Another good reason for getting out of the house, Rino joked, is so they don’t have to spend too much time with their wives.
“They tell you what to do otherwise,” he laughed, adding, “I’m kidding.”
120 North Main
The Petrucci brothers have been creating masterpieces out of their 120 N. Main St. building in Fairport for 43 years now. They know every inch of it “like a woman knows her kitchen,” said Peter.
And like the brothers, the historic structure itself has stories to tell.
In 1935, it was home to a Chevy dealership, with a phone number that was simply “81.” It was also a gas station. In 1958, the building, then a restaurant with apartments on the second floor, was heavily damaged in a fire.
Today a vintage Westinghouse refrigerator, old enough to have great-grandchildren of its own, still purrs like a kitten and does its job beautifully in the upholstery workroom.
Forty-year-old sewing machines still create masterpieces because “if you maintain them, they last,” said Peter.
After 55 years, the brothers show no signs of slowing down — not when business is booming with longtime customers and their adult children who’ve now also become customers.
“It’s all word of mouth,” said Rino. “That’s why we haven’t advertised for the last 20 or 25 years — business is crazy.”
As they’ve proven again and again, Peter and Rino are not afraid to tackle a complicated job, even one that’s been rejected by other professionals in the area.
“If it was upholstered at the factory, we can do it again,” said Rino, recalling a particularly tricky German sofa that folded into itself.
“We took it apart piece by piece and put it back together,” he said. “When we delivered they were so, so happy and we were happy.”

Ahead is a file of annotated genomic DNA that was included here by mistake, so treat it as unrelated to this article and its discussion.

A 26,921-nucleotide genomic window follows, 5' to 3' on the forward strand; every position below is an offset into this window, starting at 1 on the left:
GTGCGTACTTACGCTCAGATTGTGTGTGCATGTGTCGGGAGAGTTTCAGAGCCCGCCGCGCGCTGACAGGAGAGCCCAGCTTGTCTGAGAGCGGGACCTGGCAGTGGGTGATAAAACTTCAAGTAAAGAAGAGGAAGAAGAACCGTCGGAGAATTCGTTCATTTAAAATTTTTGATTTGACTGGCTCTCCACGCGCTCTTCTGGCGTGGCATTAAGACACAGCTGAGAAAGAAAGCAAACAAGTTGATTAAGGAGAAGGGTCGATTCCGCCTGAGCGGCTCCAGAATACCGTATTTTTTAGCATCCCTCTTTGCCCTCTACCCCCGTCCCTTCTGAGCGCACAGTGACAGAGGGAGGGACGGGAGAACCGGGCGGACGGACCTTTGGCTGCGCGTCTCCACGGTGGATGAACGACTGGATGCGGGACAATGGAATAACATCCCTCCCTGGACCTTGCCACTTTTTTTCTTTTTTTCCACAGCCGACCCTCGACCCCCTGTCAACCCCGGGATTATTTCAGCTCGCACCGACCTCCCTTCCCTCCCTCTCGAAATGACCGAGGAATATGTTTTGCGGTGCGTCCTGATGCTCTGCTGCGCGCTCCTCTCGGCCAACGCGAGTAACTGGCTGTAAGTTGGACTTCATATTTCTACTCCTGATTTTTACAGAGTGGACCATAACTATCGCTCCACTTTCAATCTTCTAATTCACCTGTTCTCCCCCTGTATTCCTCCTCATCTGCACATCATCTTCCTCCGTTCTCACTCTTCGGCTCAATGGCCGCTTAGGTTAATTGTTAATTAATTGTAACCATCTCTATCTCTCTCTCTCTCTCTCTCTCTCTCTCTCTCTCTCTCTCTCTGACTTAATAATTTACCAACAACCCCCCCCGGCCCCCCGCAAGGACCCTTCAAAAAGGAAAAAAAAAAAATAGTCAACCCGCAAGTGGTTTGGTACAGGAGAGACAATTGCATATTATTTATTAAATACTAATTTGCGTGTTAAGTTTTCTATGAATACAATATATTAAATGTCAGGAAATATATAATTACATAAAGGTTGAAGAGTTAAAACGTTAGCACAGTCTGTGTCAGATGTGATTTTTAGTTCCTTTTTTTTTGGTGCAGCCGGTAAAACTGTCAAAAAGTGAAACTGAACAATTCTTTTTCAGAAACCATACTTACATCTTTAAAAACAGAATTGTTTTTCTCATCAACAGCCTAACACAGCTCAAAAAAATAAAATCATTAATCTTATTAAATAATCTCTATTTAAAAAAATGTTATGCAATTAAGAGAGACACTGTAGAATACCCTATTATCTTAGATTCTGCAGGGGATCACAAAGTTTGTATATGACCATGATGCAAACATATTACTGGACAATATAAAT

A look back and ahead
Peter was quite young when he first discovered the career that would give him so much joy and satisfaction through the years. He was working with formica in a Canadian factory. When some of the workers went on strike, his supervisor reassigned him to their floor where he laid eyes on the upholstering textiles and machines.
“When I saw this, I fall in love,” said Peter.
He worked as an upholsterer for three weeks until the striking workers came back. The supervisor had taken note of Peter’s natural ability and craftsmanship, liked it, and opted to keep him upstairs. It was a life-changing decision.
After that, when his boss would move to another job at another factory, he’d take Peter with him.
Now Peter has a wife, two daughters, a son and three grandchildren. Rino has a wife, three daughters and four grandchildren.
“Don’t take her out of the kitchen,” joked Rino of his bride. “If you take her out, you’re done.”
Like many small business owners their age, Peter and Rino say their children and grandchildren have no interest in taking over the business.
“They’ve got a better [idea],” said Rino. “It’s hard work and especially today, you don’t make anything.”
“They’ve got their own life,” agreed Peter.
Instead, he gives this advice to his grandchildren: “If you do something, you gotta do what you like to do — you’re gonna be good,” he said. “If you do something you think you gotta do because you have to make a living, don’t do it, because you’re never gonna be happy.”
As he looks back, Peter said he has no regrets.
“My wife and my brother and my sister — they were college person,” he said. “I’m no college person. I like to work with my hands.
“You go through life with a lot of things. It all depends how you take it. People are respectful to you if you are respectful to them. If you keep busy — your mind goes a good way.”